Two years ago, Victoria Nuland’s new puppet state, Ukraine, celebrated its freedom from the clutches of its recently deposed president Yanukovich, a coup which U.S. foreign policy experts said would end crony capitalism, government corruption and unleash democracy and prosperity. Two years later, the county is caught in a historic depression, its financial system only exists thanks to the generosity of the IMF, the government is on the verge of daily collapse, radical nationalists run rampant while corruption has never been greater.
Which is perhaps why consummating its transition into a complete banana republic, on Tuesday Ukraine banned government officials from publicly criticizing the work of state institutions and their colleagues, after what Reuters reported was “damaging disclosures last month that highlighted slow progress in fighting corruption.”
What it means is that criticism of any government entity in which mass corruption takes place by a fellow public worker is now a crime.
The move immediately drew criticism from some civil servants who saw it as a blow to freedom of speech at odds with the embattled government’s Western-backed reform drive.
For those who say this can’t be real, we assure you: it is all too real.
The rule on “loyalty” is one of several outlined in a new ethics code that civil servants must follow or face disciplinary action, according to a decree posted on the government website.
“The government has decided to introduce standards of ethical conduct for civil servants to restore public faith in the work of the state bodies and officials,” the decree said.
And it is doing so by criminalizing free speech.
According to Ukraine’s new code, government employees should “avoid any public criticisms of the work of state institutions and their officials,” alongside rules on the need for transparency and integrity.
Alas, the new “code of ethics” is not fooling anyone: the shock resignations in February of Economy Minister Aivaras Abromavicius and a top prosecutor shone a spotlight on the failure of the Kiev leadership to follow through on promises to eliminate the influence of vested interests on policy-making.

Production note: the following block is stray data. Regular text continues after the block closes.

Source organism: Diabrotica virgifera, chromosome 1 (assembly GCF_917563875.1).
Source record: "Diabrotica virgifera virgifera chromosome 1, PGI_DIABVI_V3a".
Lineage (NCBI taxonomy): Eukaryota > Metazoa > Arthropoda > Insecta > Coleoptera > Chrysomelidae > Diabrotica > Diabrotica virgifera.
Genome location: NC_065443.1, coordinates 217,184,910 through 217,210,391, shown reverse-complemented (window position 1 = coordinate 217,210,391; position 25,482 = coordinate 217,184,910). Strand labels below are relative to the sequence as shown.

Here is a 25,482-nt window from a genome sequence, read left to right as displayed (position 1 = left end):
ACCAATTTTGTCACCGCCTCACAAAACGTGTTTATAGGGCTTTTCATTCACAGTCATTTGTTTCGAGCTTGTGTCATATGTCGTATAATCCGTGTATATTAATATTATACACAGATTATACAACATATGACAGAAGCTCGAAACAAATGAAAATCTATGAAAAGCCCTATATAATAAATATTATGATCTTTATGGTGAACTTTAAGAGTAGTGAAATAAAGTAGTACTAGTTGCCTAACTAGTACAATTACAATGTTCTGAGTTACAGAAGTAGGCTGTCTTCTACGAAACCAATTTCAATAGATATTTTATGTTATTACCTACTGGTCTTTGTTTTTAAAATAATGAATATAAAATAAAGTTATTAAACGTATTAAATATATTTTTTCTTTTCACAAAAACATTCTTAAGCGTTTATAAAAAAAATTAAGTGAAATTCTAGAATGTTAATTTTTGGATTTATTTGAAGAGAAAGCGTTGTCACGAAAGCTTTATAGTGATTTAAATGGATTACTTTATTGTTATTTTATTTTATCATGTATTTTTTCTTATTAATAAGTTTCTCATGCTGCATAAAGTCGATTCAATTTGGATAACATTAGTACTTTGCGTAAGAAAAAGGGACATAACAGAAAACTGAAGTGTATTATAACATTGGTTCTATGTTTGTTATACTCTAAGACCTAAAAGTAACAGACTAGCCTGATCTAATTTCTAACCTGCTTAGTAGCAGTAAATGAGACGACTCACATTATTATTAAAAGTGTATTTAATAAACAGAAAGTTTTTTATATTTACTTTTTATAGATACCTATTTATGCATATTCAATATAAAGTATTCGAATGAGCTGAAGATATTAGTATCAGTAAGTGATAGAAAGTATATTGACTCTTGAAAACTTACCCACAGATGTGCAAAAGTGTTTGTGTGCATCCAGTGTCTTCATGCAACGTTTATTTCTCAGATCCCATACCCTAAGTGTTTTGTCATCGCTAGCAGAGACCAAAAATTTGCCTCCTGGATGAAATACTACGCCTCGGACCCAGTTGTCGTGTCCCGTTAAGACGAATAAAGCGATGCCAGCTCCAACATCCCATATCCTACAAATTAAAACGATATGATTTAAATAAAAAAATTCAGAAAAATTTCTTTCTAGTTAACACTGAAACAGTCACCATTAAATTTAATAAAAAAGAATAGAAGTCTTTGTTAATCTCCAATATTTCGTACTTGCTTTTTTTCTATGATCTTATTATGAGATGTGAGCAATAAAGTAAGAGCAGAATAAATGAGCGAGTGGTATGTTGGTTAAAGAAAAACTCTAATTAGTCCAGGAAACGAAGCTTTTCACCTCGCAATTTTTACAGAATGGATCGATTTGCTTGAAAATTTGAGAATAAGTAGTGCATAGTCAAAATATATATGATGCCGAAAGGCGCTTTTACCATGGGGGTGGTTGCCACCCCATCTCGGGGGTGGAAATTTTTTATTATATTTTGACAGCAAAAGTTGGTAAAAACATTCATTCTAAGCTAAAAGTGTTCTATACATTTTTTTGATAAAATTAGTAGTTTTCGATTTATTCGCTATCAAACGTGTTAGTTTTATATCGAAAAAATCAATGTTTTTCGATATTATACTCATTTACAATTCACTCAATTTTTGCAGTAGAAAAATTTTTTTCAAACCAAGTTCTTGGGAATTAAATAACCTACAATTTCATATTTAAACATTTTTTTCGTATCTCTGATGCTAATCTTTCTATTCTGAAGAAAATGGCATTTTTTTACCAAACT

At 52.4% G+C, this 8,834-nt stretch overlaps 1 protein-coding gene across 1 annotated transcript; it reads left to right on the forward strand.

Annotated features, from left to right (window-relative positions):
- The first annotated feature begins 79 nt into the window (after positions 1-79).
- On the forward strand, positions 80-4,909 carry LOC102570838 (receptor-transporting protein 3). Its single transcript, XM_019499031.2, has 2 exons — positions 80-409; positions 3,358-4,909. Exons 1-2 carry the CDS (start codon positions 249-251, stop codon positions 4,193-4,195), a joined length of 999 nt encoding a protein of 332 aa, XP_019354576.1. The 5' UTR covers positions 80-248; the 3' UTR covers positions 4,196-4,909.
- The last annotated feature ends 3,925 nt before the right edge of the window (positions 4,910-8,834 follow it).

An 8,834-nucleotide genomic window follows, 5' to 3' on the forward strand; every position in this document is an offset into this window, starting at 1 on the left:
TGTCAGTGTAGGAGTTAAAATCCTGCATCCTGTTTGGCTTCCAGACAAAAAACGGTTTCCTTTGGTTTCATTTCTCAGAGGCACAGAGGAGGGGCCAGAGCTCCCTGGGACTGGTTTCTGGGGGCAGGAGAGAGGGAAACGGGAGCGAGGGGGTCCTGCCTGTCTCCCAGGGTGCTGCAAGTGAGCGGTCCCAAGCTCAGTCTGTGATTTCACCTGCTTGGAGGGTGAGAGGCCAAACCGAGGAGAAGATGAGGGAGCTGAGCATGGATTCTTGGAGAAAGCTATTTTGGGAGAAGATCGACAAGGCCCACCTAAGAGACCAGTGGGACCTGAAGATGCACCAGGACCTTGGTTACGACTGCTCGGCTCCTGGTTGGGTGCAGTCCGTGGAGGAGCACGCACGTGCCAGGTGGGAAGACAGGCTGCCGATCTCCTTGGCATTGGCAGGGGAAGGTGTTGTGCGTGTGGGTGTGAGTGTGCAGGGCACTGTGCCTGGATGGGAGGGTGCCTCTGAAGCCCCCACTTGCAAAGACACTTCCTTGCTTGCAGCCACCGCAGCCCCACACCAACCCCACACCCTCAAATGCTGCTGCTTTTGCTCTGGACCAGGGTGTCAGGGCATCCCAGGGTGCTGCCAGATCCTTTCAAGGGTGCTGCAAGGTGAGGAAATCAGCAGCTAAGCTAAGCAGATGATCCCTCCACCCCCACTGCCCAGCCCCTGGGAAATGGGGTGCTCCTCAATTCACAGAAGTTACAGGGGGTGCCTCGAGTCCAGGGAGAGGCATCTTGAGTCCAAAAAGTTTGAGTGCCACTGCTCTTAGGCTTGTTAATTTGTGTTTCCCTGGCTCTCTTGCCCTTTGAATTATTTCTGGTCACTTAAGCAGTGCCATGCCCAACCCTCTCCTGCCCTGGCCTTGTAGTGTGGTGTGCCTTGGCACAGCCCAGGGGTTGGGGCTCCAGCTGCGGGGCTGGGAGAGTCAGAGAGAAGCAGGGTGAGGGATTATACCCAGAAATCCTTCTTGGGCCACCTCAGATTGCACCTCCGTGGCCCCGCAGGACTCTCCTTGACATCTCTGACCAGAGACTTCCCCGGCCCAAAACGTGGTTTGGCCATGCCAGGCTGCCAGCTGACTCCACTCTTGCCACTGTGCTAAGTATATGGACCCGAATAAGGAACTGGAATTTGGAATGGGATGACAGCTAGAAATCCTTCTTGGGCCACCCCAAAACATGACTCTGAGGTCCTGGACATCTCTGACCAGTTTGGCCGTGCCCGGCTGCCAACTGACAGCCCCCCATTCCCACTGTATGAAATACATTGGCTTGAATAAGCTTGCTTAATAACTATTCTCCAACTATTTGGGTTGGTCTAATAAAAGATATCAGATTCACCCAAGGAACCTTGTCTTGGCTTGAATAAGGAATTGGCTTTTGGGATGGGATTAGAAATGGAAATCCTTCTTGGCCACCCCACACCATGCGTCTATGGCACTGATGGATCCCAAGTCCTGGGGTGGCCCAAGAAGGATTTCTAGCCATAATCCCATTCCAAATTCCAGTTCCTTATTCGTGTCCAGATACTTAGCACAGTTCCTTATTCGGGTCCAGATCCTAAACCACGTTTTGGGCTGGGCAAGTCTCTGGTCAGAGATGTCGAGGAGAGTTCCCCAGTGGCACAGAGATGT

In a Facebook post about the new ethics code, Olena Minitch, a department head in the economy ministry, said the new rules appeared to have been “created hastily and adopted quickly” in the wake of Abromavicius’s allegations about corrupt state practices.
“The little document … is in the best traditions of the Communist period, more precisely in the traditions of Stalin and Beria,” Minitch said, referring to repressive Soviet leader Josef Stalin and his security chief, Lavrenty Beria.
She is right.
Others promptly poked fun at the state’s call for officials to toe the party line. “I’m a loyal public servant. I’m thrilled with the work of state bodies (and) their officials,” Ukraine’s Ambassador-at-Large Dmytro Kuleba tweeted, linking to an article about the ban.
It was unclear if sarcasm is also a crime in Ukraine: if so, Mr Kuleba is likely in prison at this moment.
The new “ethical code” may not last long: the future of the government itself is in doubt unless Prime Minister Arseny Yatseniuk can shore up the coalition and avoid snap elections, having barely survived a no-confidence motion in parliament in February.
In a surprising outcome, Yatseniuk’s approval ratings have plummeted to less than 1 percent since he came to office in 2014 after protests ousted the previous pro-Russian government, making him even less popular than the deposed president.
Meanwhile, Ukraine’s economy has tanked and a conflict with separatist rebels has no end in sight, or as the US would call it, another foreign policy success.
Finally, for Ukrainian readers curious what to expect courtesy of US meddling in your affairs, look no further than Syria.